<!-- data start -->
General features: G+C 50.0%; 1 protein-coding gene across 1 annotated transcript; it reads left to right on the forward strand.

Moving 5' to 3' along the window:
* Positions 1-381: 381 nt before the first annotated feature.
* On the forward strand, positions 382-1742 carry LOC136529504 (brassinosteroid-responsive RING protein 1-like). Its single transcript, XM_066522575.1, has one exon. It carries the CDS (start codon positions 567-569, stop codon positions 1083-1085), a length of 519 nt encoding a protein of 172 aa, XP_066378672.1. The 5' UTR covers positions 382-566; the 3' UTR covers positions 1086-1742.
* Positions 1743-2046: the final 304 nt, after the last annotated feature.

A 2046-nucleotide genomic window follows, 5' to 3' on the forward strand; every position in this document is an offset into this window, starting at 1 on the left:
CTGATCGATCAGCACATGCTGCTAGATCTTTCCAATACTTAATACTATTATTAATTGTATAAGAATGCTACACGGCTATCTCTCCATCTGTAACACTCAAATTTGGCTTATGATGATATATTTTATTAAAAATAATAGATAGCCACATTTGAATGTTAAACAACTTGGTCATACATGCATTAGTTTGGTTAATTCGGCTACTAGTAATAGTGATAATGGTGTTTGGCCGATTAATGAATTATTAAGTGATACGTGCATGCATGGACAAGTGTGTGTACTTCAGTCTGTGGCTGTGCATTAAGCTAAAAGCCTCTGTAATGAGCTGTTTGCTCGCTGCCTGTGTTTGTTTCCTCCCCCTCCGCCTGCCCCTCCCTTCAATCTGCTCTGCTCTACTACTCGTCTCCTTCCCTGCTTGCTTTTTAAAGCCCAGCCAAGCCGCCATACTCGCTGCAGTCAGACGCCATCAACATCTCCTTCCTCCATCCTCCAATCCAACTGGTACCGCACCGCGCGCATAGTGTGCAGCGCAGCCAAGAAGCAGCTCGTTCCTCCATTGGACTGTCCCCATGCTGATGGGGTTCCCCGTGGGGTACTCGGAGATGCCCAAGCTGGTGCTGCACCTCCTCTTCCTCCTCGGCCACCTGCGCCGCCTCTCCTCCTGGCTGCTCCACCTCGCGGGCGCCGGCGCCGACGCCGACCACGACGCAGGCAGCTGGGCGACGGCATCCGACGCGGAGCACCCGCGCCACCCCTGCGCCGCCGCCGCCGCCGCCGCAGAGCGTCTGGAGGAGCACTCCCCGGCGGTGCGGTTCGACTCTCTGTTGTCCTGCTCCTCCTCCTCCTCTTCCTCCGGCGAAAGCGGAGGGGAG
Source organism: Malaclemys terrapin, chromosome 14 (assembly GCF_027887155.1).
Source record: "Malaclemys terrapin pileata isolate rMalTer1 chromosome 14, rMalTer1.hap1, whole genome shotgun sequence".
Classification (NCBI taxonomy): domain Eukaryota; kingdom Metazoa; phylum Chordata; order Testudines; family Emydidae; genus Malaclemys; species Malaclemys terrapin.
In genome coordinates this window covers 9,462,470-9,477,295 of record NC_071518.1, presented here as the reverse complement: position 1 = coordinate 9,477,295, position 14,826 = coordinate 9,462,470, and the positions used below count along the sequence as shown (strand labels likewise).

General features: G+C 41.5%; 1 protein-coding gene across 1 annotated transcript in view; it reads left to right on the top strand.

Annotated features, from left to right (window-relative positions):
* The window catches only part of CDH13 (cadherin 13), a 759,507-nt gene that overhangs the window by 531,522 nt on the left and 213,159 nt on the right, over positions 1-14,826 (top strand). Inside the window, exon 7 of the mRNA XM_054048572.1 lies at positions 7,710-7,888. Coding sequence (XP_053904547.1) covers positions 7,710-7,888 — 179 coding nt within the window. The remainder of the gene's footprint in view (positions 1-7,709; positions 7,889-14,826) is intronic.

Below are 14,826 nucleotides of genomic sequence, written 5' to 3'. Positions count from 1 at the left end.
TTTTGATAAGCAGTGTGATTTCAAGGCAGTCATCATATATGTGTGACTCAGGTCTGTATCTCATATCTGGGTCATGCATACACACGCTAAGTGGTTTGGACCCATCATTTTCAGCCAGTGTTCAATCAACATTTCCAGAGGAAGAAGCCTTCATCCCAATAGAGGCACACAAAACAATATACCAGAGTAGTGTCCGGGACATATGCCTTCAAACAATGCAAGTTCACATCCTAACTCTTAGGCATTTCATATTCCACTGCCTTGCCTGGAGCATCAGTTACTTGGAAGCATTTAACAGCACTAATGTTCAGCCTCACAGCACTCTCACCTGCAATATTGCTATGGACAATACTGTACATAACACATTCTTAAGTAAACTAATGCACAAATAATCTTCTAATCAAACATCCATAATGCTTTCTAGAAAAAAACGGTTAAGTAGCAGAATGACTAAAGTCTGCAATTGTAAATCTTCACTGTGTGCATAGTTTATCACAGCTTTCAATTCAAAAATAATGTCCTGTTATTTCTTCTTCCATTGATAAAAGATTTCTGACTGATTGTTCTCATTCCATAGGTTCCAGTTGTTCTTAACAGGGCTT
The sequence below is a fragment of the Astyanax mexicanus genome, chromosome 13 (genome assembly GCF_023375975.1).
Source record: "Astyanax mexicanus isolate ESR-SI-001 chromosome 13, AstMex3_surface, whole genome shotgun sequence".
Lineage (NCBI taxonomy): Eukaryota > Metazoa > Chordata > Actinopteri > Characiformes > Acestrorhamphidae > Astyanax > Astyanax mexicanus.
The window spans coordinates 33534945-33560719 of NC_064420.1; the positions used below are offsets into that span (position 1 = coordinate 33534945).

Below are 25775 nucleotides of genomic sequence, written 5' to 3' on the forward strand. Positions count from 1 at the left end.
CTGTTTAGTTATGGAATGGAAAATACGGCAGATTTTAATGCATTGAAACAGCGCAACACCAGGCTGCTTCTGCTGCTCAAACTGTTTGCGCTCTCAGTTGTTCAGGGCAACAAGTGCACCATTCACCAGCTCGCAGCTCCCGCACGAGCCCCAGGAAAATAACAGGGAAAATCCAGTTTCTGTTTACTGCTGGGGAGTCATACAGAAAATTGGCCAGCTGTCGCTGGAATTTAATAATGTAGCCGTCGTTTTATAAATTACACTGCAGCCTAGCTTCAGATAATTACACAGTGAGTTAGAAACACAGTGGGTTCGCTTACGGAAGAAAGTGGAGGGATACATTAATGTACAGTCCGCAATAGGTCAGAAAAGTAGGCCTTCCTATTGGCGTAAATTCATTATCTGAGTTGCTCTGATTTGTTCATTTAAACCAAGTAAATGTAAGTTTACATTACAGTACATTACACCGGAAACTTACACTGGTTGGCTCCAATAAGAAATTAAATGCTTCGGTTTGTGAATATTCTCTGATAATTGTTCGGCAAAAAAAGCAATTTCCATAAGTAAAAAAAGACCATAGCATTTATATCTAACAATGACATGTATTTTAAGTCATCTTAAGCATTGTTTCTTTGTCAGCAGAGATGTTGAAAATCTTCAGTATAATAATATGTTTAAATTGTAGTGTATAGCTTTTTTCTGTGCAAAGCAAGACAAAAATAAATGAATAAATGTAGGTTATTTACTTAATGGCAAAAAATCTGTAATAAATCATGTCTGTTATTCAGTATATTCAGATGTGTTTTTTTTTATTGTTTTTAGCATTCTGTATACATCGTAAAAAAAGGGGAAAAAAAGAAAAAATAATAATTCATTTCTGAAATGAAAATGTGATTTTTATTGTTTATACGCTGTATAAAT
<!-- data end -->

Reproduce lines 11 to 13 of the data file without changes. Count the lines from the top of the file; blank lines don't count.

In genome coordinates this window covers 9,462,470-9,477,295 of record NC_071518.1, presented here as the reverse complement: position 1 = coordinate 9,477,295, position 14,826 = coordinate 9,462,470, and the positions used below count along the sequence as shown (strand labels likewise).

General features: G+C 41.5%; 1 protein-coding gene across 1 annotated transcript in view; it reads left to right on the top strand.

Annotated features, from left to right (window-relative positions):